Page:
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It is what it is . Cannot change much now . Bridge team , including Pilot, must be aware of all limitations , their duty .I dont see any smoke from engine , water around has no signs of engine running, to many shackles in the water , should drop 2-3 and brake on , difficult to say what is going on. Even so , they should have a point of no return marked on ECDIS , which is a safe spot where you can turn around , at any given normal speed . And as Master, more than ever before , have to take decision even if it’s against schedule/ charter and comp. If you feel is not wright , abort , try later . Same happened to EverGreen , wind from behind , tide from behind, max maneuvering speed 12 Knots( not to much power for ME) resulting in steering close to zero , in that particular case ,it was better if on board Master canceled the transit , North Bound . But till is not happening , in this industry , nobody will change anything .

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Appreciate the professional comments here. As a lowly AB who spent considerable time at mooring stations during tie up, I trust the deck crew had been called back inside. Nobody in their right mind would have kept them at the mooring stations. I would have hightailed it out of there and said a lot of Hail Mary’s. Apparently no crew were injured so it seems something was done right.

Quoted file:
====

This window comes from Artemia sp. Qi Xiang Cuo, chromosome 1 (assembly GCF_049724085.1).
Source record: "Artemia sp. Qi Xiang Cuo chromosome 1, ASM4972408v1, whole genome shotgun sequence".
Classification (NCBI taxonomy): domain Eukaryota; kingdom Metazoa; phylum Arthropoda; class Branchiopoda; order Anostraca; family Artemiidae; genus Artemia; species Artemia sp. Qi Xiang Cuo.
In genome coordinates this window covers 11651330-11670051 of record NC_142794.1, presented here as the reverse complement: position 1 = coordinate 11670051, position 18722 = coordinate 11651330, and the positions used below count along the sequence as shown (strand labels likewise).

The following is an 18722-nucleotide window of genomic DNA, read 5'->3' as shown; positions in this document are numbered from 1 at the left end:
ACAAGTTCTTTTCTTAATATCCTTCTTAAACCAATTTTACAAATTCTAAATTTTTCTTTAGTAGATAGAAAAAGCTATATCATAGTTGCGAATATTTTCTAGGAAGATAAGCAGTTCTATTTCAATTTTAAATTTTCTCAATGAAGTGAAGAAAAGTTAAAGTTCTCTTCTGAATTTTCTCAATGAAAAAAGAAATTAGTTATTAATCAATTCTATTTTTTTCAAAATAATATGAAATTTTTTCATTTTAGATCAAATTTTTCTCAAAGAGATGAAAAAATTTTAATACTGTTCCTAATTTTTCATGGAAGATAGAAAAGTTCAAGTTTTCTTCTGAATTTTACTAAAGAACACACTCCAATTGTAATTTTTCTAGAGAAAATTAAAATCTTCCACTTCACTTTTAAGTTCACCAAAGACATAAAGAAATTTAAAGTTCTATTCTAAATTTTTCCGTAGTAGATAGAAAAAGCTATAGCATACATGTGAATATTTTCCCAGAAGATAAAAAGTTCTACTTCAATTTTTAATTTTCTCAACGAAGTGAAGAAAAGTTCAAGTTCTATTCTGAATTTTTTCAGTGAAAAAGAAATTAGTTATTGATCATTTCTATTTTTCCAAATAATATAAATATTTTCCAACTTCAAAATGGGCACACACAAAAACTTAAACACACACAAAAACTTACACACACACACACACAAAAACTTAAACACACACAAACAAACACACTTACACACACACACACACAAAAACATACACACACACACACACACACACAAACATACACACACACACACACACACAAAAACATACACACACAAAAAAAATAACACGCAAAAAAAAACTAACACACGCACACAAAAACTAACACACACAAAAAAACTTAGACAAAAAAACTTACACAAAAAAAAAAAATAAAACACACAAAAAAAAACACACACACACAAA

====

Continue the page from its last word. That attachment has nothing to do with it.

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Further thoughts maybe from KP Chief and other engineers. I don’t think the engine would start astern at the speed she was doing. If there had been a total loss of generating power when was the last time the engine was tested in local control?

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As now, All crew safe , no engine issue , big problem. Wendy -welcome to Bahamas have a nice holiday?

Hogsnort,
I look forward to the incident report. No doubt there will be the usual level of CMA although some good must come out of it.
I am utterly gobsmacked as to how a bridge team can accept those approach speeds. There must be some other reason.

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My understanding is that an emergency crash astern bell will use up all the start air so if the engine doesn’t start in reverse because the ship’s speed is too fast the next attempt will have to wait till the start air gets pumped back up. Meanwhile, no engine.

This was a charterers requirement for us. The point of no return is going to have to be at a position still leaving sufficient room to make a round turn.

Having the positions where speed is reduced marked on the voyage plan is also a good idea.

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Effectively a stabilized final approach like the airlines use with speed and configuration parameters through to landing might help avoid such in the future.